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Main > Indian folktales > Fairy tale "The Hermit's Daughter"

The Hermit's Daughter

For several weeks there was nobody in the wide world so happy and light-hearted as the bride. The king spent many hours a day with her, and was never tired of listening to all she had to tell him about her life in the forest with her father. Every day he gave her some fresh proof of his love, and he never refused to do anything she asked him to do. But presently a change came. Amongst the ladies of the court there was a beautiful woman, who had hoped to be queen herself, and hated Kadali-Garbha so much that she made up her mind to get her into disgrace with the king. She asked first one powerful person and then another to help her; but everybody loved the queen, and the wicked woman began to be afraid that those she had told about her wish to harm her would warn the king. So she sought about for some one who did not know Kadali-Garbha, and suddenly remembered a wise woman named Asoka-Mala, who lived in a cave not far from the town, to whom many people used to go for advice in their difficulties. She went to this woman one night, and told her a long story in which there was not one word of truth. The young queen, she said, did not really love the king; and with the help of her father, who was a magician, she meant to poison him. How could this terrible thing be prevented, she asked; and she promised that if only Asoka-Mala would help to save Dridha-Varman, she would give her a great deal of money.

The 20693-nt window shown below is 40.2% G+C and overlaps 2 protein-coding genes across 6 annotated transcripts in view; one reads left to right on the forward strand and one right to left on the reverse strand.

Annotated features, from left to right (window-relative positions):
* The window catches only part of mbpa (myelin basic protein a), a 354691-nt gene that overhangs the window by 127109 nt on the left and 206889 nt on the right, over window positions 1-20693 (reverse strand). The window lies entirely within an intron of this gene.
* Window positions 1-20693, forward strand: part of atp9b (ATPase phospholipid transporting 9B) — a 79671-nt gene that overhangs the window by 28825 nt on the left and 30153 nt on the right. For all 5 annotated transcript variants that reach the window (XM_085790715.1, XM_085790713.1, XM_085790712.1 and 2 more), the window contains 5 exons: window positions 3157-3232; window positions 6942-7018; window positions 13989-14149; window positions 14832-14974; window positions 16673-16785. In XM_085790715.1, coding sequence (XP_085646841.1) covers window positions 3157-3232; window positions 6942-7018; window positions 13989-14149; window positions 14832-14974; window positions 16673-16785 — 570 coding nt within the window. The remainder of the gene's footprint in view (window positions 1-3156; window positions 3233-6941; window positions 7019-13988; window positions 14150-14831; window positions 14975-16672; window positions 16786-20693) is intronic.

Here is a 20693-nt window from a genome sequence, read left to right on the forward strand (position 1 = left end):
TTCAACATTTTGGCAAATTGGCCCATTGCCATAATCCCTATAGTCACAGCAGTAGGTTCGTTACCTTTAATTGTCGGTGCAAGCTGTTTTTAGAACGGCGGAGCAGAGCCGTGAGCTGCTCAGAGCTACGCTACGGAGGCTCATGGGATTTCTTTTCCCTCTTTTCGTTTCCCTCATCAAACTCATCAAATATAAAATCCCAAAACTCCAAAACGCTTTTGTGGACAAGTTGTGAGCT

Asoka-Mala guessed at once that the story was not true, and that it was only because the woman was jealous of the beautiful young queen that she wished to hurt her. But she loved money very much. Instead therefore of at once refusing to have anything to do with the matter, she said: "Bring me fifty gold pieces now, and promise me another fifty when the queen is sent away from the palace, and I will tell you what to do."

The wicked woman promised all this at once. The very next night she brought the first fifty pieces of gold to the cave, and Asoka-Mala told her that she must get the barber, who saw the king alone every day, to tell him he had found out a secret about the queen.

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